This is part of the ultimate dilemma about these technology giants that dominate our lives and often our leisure and work hours. They make tons of money, which means they have more money to stay on top. (Also, governments and competitors say these companies break the rules to advantage themselves at the expense of rivals, hurting consumers like us.)

One of the most cringe-inducing words in business is “moat.” What this means is a company has some unique advantage — a globally recognized brand name for Coca-Cola, or a unique technology that helps Uber move cars around efficiently — that gives it an unbreachable border of water filled with monsters.

It’s a terrible, overused piece of jargon. But the tech superstars have a moat. (Imagine me cringing as I typed that.) Their unique advantage is access to giant piles of money. And they’re using it to dig that watery trench of monsters even deeper.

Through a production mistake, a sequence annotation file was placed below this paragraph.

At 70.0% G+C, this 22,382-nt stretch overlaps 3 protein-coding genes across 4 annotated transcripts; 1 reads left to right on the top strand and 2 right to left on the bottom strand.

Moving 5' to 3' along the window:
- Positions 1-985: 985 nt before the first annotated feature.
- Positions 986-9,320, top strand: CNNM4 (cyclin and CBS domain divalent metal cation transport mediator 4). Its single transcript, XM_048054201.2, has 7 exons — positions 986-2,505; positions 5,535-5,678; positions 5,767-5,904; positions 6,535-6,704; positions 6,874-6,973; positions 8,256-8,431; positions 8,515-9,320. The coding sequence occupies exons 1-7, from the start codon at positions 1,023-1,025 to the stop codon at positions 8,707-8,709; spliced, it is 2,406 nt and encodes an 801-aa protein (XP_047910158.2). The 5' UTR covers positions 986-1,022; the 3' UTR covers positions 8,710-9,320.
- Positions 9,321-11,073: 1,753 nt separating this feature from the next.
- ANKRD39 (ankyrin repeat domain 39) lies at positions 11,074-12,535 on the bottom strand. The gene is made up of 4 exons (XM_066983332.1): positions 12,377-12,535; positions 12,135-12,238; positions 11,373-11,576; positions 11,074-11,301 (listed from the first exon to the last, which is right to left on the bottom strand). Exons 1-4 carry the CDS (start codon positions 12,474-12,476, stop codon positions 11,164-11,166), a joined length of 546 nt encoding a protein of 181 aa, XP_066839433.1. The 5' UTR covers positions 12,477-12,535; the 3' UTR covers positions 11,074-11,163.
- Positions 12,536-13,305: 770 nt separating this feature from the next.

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Retailers really, really, really want you to start your holiday shopping early, because — well, read this about possible holiday package shipping delays. That means Black Friday and other preholiday sales have already started. The problem is, a lot of times when websites scream DEAL it’s not actually a good deal.

Nathan Burrow from The New York Times’s product review website, Wirecutter, has these tips to make sure we’re not getting fooled by something that promises a discount but is a bad buy:

Comparison shop: The hot item that the website says you can’t find for less anywhere else? Yeah, you probably can. Type the name of the product into a shopping search in your web browser. (If you’re considering a “flash” sale online, first add the item to your shopping cart. Often you have up to 15 minutes to check out, enough time to check on the price.)

Read the reviews: Customer reviews aren’t always reliable. So read up on a product that intrigues you from multiple publications — may I suggest Wirecutter? This isn’t a guarantee that you’re getting a good price, but it will help you avoid getting excited by a sale and buying a junk product.